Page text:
Phil Querin Question and Answer: Access

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June 13, 2016
Phil Querin
MHCO Legal Counsel
Querin Law


Question. I am always concerned about what my rights are as a manager when I go upon a resident’s space. Can you clarify for me?



Answer. Here is a summary of what you can and cannot do. The statute is found at ORS 90.725.

  1. A landlord or a landlord’s agent may enter onto a rented space, not including the tenant’s manufactured dwelling or floating home or an accessory building or structure, in order to:
  • Inspect
  • Make necessary or agreed repairs, decorations, alterations or improvements, supply necessary or agreed services, perform agreed yard maintenance, equipment servicing or grounds keeping or exhibit the space to prospective or actual purchasers of the facility, mortgagees, tenants, workers or contractors.


  1. The right of access of the landlord or landlord’s agent is limited as follows:
  • Serving notices
  • Emergencies
  • Tenant-requested repairs or maintenance
  • Per a written yard maintenance agreement that requires the landlord to perform yard maintenance, equipment servicing or grounds-keeping for the space:


  1. In all other cases, unless there is an agreement between the landlord and the tenant to the contrary regarding a specific entry, the landlord shall give the tenant at least 24 hours’ actual notice (doesn’t have to be in writing, but recommended unless exempted under No. 2, above) of the intent of the landlord to enter and the landlord or landlord’s agent may enter only at reasonable times.


  1. The landlord or landlord’s agent may not enter if the tenant, after receiving the landlord’s notice, denies consent to enter. The tenant must assert this denial of consent by giving actual notice of the denial to the landlord or the landlord’s agent prior to, or at the time of, the attempt by the landlord or landlord’s agent to enter.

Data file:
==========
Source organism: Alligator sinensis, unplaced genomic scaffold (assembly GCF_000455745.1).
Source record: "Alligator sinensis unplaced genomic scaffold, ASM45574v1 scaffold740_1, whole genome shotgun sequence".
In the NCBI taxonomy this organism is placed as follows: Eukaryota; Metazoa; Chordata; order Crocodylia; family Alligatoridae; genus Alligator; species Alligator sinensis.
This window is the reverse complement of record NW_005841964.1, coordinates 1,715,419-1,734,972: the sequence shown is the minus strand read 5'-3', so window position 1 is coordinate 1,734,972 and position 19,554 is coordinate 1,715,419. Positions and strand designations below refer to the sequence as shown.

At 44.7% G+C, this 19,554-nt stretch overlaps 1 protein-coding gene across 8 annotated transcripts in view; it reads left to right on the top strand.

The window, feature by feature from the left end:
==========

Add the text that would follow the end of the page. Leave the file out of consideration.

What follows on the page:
1. A landlord shall not abuse the right of access or use it to harass the tenant. A tenant shall not unreasonably withhold consent from the landlord to enter.


  1. A landlord has no other right of access except:
  • Pursuant to court order;
  • As permitted by ORS 90.410 (2) (Waiver of termination of tenancy);
  • As permitted under ORS 90.539 (Entry to read submeter); or
  • When the tenant has abandoned or relinquished the premises.


  1. If the tenant refuses to allow lawful access, the landlord may obtain injunctive relief to compel access or may terminate the rental agreement pursuant to ORS 90.630 (1) and take possession in the manner provided in ORS 105.105 to 105.168 (Oregon eviction statutes). In addition, the landlord may recover actual damages.


  1. If the landlord makes an unlawful entry or a lawful entry in an unreasonable manner or makes repeated demands for entry otherwise lawful but that have the effect of unreasonably harassing the tenant, the tenant may obtain injunctive relief to prevent the reoccurrence of the conduct or may terminate the rental agreement pursuant to ORS 90.620 (1) (Termination by tenant). In addition, the tenant may recover actual damages not less than an amount equal to one month’s rent.
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